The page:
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Dalhousie grad the right fit for team developing new power-assist knee brace
But while the Halifax-based startup had worked-out the mechanical design of its brace, its team knew they needed people with expertise in body movement and rehabilitation to test it. That’s where Mitacs Accelerate came in. With expertise from two interns, Spring Loaded was able to make some big strides in its research.
One of those interns was physiotherapist Tony Ingram. Having just arrived from Newfoundland after completing his Masters in Kinesiology at Memorial University, Tony had an in-depth knowledge of knee function and chronic knee pain.
“As a physiotherapist, I’ve seen a lot of products that weren’t tested prior to release, and ended up not actually working,” says Tony, who’s now working on a Neuroscience PhD at Dalhousie University. “In this case, Spring Loaded had a good idea for a much-needed function that no-one had tried before, and the team wanted to test their brace before releasing it for patient use — which is how it should be.”
The Spring Loaded design works by storing energy when it bends, using that energy to help push when a person’s leg straightens, taking the load off of his or her knee. That summer, the team had to create the prototype, get ethical approval to test it on humans, and recruit up to 20 people to put it through its paces.
“It was a huge learning curve for me,” says Tony, “Coming to a new lab, doing the prep work, finding recruits, helping communications by blogging about the process, working-out all the unforeseen challenges, making adjustments, and giving feedback to the designers. It felt good to know that industry valued my expertise, and it opened my eyes to a lot of possibilities.”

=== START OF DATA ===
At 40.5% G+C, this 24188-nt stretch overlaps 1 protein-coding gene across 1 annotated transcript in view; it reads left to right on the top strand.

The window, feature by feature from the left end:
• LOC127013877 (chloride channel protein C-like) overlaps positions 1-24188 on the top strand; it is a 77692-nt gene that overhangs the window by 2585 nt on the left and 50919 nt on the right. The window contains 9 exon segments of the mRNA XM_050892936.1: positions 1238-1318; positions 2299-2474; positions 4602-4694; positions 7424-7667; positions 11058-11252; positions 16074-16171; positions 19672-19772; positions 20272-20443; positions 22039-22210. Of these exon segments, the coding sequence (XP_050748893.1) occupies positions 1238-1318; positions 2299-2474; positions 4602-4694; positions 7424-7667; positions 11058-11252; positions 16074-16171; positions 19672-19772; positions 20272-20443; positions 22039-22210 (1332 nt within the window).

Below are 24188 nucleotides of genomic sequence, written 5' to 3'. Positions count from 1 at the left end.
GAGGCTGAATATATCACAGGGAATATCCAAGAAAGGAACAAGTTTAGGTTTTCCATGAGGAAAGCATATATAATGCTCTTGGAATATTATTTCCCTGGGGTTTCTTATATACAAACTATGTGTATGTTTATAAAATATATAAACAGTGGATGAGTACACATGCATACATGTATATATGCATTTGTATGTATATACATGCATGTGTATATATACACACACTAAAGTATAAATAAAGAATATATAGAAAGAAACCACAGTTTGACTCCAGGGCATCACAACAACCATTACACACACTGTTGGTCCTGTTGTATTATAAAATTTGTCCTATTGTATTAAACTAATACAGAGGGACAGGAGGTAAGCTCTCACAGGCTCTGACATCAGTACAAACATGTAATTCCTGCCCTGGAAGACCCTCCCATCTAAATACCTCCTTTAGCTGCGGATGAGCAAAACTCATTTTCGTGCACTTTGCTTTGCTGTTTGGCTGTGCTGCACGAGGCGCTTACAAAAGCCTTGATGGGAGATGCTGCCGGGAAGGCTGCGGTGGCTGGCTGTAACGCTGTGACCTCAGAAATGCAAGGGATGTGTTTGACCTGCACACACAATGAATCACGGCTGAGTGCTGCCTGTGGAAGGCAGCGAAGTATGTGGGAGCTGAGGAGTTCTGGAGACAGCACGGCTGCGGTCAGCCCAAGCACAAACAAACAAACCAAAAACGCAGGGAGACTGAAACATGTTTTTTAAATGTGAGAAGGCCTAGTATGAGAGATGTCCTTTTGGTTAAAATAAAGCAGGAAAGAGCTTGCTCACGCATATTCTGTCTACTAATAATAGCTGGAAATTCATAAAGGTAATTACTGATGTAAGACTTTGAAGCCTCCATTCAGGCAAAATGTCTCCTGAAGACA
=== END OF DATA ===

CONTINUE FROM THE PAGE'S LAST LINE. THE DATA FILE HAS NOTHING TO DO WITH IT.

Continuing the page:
Tony helped us understand the real-world function of the existing design,” says Spring Loaded President and CEO Chris Cowper-Smith. “The results of his work also helped us modify it for future iterations.”
In the end, the project was a success.
“This is going to help a lot of patients in rehab,” says Tony. “It’ll also be useful as an injury-prevention device.”
“We’re planning on launching the brace later this year, and we’ve already had a lot of interest in it for a wide variety of uses,” says Chris. “Amongst others, patients with knee injuries and a variety of neurological conditions could use it to enhance their mobility and quality of life. We’re also hearing from aging athletes who want to stay at the top of their performance.”
Chris notes there’s been a significant benefit from Accelerate. “It opened the door to bringing in highly-qualified, third-party experts who otherwise wouldn’t have been on our team. For a small startup, that’s invaluable. Because of that, we’re always open to having more Mitacs interns.”
Mitacs thanks the Government of Canada and the Government of Nova Scotia for their support of the Accelerate research internship in this story. Across Canada, the Accelerate program also receives support from Alberta Innovates, the Government of British Columbia, the Government of New Brunswick, the Government of Newfoundland and Labrador, the Government of Ontario, the Government of Prince Edward Island, the Government of Quebec, the Government of Saskatchewan and Research Manitoba.
Do you have a business challenge that could benefit from a research solution? If so, contact Mitacs today to discuss partnership opportunities: BD@mitacs.ca